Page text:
Immigration and productivity spillovers

In the run-up to the release this month of the new book by Julie Fry and Hayden Glass, which appears to focus on the potential for the immigration of highly-skilled people to contribute to lifting New Zealand’s long-term economic performance and the incomes of New Zealanders, I was doing a bit of reading around the issue.

At issue here is whether, or under what conditions, immigration to New Zealand of highly-skilled people can lift not only the average productivity of the workforce in New Zealand (that seems quite plausible in principle –  think of a tech company simply relocating a particular research lab, staff and all, to New Zealand), but whether something about the skills those people have can translate into lifting the skills, productivity, and performance of the people who were already here.  Those sorts of “spillovers” are really what we must be looking for if we are serious about running a skills-based immigration programme, as some sort of economic lever or, in the government’s words, a “critical economic enabler”.    We can think about this in the context of New Zealand’s own history.  European immigration to New Zealand in the 19th century brought people from the world’s (then) most advanced, innovative and economically successful society to a country where the indigenous population had been operating at a level not that much above subsistence.  It would be astonishing if the European immigration had not raised average incomes of the people living in New Zealand (ie including the immigrants).  But it would have been a pretty unsatisfactory programme if it had done nothing to lift the productivity, skills and income of the native New Zealanders.

Fry wrote an interesting working paper for the New Zealand Treasury a couple of years ago reviewing the arguments and evidence on the economic impact of (more recent)  immigration to New Zealand.  But when I went back and had a look at that paper I was a little surprised at how little focused discussion there was of mechanisms by which such productivity spillovers might occur –  whether in generating more new ideas, or in applying better the stock of knowledge already extant – and how that might (or might not) have played out in New Zealand.

I also had a look at the old Department of Labour’s 2009 research synthesis on the economic impact of immigration.  They had a nice discussion on the possible link between immigration and innovation.  As they note, for some types of migrants to the United States there is reason to think that such spillovers might be material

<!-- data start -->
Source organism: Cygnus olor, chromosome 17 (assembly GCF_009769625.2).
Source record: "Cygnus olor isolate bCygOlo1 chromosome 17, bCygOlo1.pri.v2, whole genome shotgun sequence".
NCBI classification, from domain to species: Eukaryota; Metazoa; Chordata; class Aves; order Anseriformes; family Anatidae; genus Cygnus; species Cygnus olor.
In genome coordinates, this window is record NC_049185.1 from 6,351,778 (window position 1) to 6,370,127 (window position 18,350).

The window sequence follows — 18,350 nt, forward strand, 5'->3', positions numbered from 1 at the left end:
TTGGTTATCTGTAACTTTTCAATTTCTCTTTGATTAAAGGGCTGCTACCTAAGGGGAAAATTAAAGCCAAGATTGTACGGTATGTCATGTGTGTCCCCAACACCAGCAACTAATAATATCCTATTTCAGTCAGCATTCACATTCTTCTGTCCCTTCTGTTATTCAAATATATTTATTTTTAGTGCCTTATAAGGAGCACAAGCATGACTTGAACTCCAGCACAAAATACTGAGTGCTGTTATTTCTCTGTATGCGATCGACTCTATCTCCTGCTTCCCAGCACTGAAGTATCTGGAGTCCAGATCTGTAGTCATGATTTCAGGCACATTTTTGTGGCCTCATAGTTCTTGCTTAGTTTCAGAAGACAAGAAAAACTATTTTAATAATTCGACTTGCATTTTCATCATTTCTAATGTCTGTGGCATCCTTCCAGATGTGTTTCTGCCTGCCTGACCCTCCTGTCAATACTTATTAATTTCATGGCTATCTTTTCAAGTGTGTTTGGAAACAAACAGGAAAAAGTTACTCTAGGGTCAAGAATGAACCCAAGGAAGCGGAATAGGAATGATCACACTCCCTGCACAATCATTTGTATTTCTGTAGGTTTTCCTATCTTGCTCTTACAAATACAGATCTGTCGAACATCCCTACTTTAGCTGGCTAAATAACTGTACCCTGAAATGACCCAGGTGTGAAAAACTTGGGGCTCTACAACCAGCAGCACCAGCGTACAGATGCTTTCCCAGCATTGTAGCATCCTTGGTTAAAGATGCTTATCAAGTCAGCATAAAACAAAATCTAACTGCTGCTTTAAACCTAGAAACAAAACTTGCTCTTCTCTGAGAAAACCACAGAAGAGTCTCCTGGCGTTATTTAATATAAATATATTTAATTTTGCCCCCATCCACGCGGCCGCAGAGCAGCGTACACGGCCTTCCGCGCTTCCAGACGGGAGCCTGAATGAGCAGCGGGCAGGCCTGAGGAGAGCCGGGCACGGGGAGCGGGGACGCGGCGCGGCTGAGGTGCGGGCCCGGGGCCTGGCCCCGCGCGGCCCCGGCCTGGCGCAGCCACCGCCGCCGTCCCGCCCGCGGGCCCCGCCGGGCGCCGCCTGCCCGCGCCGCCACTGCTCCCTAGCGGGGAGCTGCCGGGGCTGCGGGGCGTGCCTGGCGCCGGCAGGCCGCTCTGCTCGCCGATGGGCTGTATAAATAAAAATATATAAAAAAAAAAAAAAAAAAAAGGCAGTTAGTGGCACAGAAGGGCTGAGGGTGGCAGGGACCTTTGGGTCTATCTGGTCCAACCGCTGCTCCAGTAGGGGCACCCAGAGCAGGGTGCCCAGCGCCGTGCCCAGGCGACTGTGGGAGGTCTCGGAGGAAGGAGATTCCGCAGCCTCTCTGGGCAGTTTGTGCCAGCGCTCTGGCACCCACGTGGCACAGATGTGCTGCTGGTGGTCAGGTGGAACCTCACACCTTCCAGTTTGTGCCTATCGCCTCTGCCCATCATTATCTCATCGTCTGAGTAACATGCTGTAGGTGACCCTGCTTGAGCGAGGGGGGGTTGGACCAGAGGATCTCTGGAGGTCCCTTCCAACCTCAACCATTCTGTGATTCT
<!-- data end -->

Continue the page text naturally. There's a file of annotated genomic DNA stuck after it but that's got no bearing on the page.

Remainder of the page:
The main mechanism in the United States appears to be the education of foreign graduate students rather than skilled worker immigration. The United States is the global leader in academic research, so the country attracts the top foreign students from across the world (positive self-selection). These account for most doctoral graduates (but there appears to be no crowding out of the United States born from research universities) and many of these foreign born doctoral students work in research and development (R&D) sectors in the United States, leading to a positive correlation between concentrations of highly skilled migrants and concentrations of patent activity.

Unfortunately, as they note, there is little evidence of such gains or spillovers in the limited New Zealand research.  That might reflect the fact that our actual immigration programme has not been very highly skills oriented at all (something the data make pretty clear), which could perhaps be changed by altering the parameters of the immigration system. Or it might reflect some things about New Zealand that cannot easily be changed: we are small, and remote, relatively poor, and have universities which typically don’t rank highly as centres of research, in contrast to the United States which is not just the “global leader in academic research”, but large, wealthy and more centrally-located.   And despite the recent surge in New Zealand exports of education services, that hasn’t been centred on our universities (it is a welcome boost to exports, but not likely to be the basis of any productivity spillovers to New Zealanders).

George Borjas is a leading US academic researcher on the economics of immigration and had a very accessible post up the other day looking at the question of productivity spillovers, and highlighting a range of quite recent and fascinating studies on some “natural experiments”.  One of the cleanest such experiments was the purging by the Nazi regime in Germany of Jewish academics (and research students).